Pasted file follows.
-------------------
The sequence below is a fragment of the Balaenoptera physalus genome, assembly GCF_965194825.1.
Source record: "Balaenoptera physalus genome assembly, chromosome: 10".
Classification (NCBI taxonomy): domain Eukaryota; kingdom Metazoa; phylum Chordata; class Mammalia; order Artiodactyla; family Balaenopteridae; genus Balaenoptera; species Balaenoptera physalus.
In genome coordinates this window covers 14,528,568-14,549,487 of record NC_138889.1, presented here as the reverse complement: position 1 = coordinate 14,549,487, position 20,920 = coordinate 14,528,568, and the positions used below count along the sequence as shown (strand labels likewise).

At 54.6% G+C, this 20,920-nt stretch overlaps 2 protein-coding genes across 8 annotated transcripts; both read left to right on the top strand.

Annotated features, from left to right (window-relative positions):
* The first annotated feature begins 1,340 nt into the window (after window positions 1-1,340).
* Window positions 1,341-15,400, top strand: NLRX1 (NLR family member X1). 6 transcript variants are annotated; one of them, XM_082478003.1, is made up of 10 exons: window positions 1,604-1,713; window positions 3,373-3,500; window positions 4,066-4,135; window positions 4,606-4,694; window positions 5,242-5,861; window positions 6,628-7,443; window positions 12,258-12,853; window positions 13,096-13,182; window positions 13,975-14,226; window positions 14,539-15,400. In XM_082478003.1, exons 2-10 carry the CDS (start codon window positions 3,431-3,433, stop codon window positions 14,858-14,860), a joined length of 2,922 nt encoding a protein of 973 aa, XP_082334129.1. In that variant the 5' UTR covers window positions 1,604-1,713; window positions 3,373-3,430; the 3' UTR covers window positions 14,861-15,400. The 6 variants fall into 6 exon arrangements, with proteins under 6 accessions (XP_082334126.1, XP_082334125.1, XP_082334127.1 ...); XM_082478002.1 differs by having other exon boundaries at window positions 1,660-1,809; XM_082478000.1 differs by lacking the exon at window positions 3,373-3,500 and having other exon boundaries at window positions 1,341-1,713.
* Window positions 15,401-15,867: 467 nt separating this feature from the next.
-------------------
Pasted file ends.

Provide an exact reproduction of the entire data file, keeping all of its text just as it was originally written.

The sequence below is a fragment of the Balaenoptera physalus genome, assembly GCF_965194825.1.
Source record: "Balaenoptera physalus genome assembly, chromosome: 10".
Classification (NCBI taxonomy): domain Eukaryota; kingdom Metazoa; phylum Chordata; class Mammalia; order Artiodactyla; family Balaenopteridae; genus Balaenoptera; species Balaenoptera physalus.
In genome coordinates this window covers 14,528,568-14,549,487 of record NC_138889.1, presented here as the reverse complement: position 1 = coordinate 14,549,487, position 20,920 = coordinate 14,528,568, and the positions used below count along the sequence as shown (strand labels likewise).

At 54.6% G+C, this 20,920-nt stretch overlaps 2 protein-coding genes across 8 annotated transcripts; both read left to right on the top strand.

Annotated features, from left to right (window-relative positions):
* The first annotated feature begins 1,340 nt into the window (after window positions 1-1,340).
* Window positions 1,341-15,400, top strand: NLRX1 (NLR family member X1). 6 transcript variants are annotated; one of them, XM_082478003.1, is made up of 10 exons: window positions 1,604-1,713; window positions 3,373-3,500; window positions 4,066-4,135; window positions 4,606-4,694; window positions 5,242-5,861; window positions 6,628-7,443; window positions 12,258-12,853; window positions 13,096-13,182; window positions 13,975-14,226; window positions 14,539-15,400. In XM_082478003.1, exons 2-10 carry the CDS (start codon window positions 3,431-3,433, stop codon window positions 14,858-14,860), a joined length of 2,922 nt encoding a protein of 973 aa, XP_082334129.1. In that variant the 5' UTR covers window positions 1,604-1,713; window positions 3,373-3,430; the 3' UTR covers window positions 14,861-15,400. The 6 variants fall into 6 exon arrangements, with proteins under 6 accessions (XP_082334126.1, XP_082334125.1, XP_082334127.1 ...); XM_082478002.1 differs by having other exon boundaries at window positions 1,660-1,809; XM_082478000.1 differs by lacking the exon at window positions 3,373-3,500 and having other exon boundaries at window positions 1,341-1,713.
* Window positions 15,401-15,867: 467 nt separating this feature from the next.